In his inauguration speech in January, U.S. President Barack Obama mentioned four words that lifted the hearts of water advocates worldwide: "Let clean water flow."
Although Obama has proposed doubling U.S. spending on foreign aid, his new budget, released last month, offers few details on whether the additional funding will support his inaugural vow, especially in the face of a debilitating financial crisis.
Despite global economic uncertainty, sitting and former U.S. members of Congress heightened their calls for Obama to support water aid in the developing world as politicians and water experts gathered for the 5th World Water Forum in Turkey this past week.
Illinois Senator Richard Durbin announced new legislation on Tuesday that would "reestablish U.S. leadership on water around the world." The bill would authorize funds to support water development and sanitation technologies.
"The goal is to reach an additional 100 million of the world's poorest people with sustainable access to safe drinking water and basic sanitation by 2015," Durbin said during a speech Tuesday at the Center for Strategic and International Studies (CSIS) in Washington, D.C. "This would represent the largest single commitment of any donor country to meeting the Millennium Development Goal on water."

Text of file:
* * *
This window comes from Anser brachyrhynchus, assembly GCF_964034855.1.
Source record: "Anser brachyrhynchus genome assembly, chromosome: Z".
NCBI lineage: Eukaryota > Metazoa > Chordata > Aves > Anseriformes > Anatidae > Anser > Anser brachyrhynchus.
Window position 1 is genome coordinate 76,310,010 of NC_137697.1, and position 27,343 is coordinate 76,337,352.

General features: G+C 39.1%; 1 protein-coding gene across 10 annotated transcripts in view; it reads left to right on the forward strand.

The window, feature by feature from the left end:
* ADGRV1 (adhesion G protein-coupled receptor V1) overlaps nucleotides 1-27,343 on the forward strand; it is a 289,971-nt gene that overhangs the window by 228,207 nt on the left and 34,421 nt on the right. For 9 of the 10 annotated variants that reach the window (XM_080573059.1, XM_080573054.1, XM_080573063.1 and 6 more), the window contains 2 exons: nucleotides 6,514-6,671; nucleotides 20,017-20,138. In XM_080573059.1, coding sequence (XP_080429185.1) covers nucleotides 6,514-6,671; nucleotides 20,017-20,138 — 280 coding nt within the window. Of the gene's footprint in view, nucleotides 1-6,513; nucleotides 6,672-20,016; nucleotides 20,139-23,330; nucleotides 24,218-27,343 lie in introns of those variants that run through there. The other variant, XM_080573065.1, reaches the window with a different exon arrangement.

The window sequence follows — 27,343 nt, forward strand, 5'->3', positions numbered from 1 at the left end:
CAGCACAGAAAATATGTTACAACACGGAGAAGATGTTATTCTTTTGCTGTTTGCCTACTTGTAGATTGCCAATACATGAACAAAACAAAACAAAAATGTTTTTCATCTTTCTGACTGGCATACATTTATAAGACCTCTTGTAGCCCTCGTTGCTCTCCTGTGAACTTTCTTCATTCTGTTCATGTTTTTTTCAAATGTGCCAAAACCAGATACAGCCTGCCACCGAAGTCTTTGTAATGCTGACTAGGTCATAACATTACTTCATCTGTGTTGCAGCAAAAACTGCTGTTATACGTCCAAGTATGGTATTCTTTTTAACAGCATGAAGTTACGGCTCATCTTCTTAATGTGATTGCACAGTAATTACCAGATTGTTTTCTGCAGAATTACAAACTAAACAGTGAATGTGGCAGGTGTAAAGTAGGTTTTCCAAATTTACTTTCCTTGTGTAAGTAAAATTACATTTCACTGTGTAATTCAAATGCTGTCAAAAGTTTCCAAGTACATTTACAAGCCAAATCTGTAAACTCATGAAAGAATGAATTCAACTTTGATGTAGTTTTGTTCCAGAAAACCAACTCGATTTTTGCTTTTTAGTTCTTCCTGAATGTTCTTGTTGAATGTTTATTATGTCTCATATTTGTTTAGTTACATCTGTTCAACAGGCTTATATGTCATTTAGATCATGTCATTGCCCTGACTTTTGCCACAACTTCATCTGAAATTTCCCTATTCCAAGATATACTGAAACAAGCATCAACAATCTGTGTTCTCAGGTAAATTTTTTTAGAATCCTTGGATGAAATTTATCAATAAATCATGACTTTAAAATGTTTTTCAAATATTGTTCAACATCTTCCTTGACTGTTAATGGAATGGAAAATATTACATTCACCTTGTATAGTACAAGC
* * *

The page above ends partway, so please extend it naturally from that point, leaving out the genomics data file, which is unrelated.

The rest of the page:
Durbin's bill also proposes the establishment of an Office of Water in the Obama administration. The new office would be part of the U.S. Agency for International Development (USAID).
"We ought to be assigning some of our best minds to solve the global water challenge," said Durbin, the senior legislator from Obama's home state. "Right now, however, we don't have the staff at USAID to meet our goals on water or any other urgent development need."
Bill Frist, the former Republican Senate leader from Tennessee, joined Coca-Cola Company Chairman E. Neville Isdell at a separate event at CSIS on Wednesday to issue a "declaration" on how the Obama administration could better tackle global water challenges. The document concurred that a high-level position is needed to coordinate across the 15 federal agencies that currently work on water issues.
The declaration, endorsed by several water-focused non-governmental organizations, corporations, and former politicians, also called for an additional $1 billion from the United States each year for global water assistance over the next four years.
"Our government's commitment remains far below what is needed if we are to meet these [Millennium Development] goals," Frist said. "We need to increase aid for water issues and...be that beacon for others around the world, around which they can rally for support."
CSIS president John Hamre, the former U.S. deputy secretary of defense under President Bill Clinton, is among the declaration's supporters. "There's nothing - nothing - that would do more to lift up the world's perception of America than if we were to embrace a goal that, within 10 years, every human being in the world would have access to safe drinking water," Hamre said during Wednesday's event.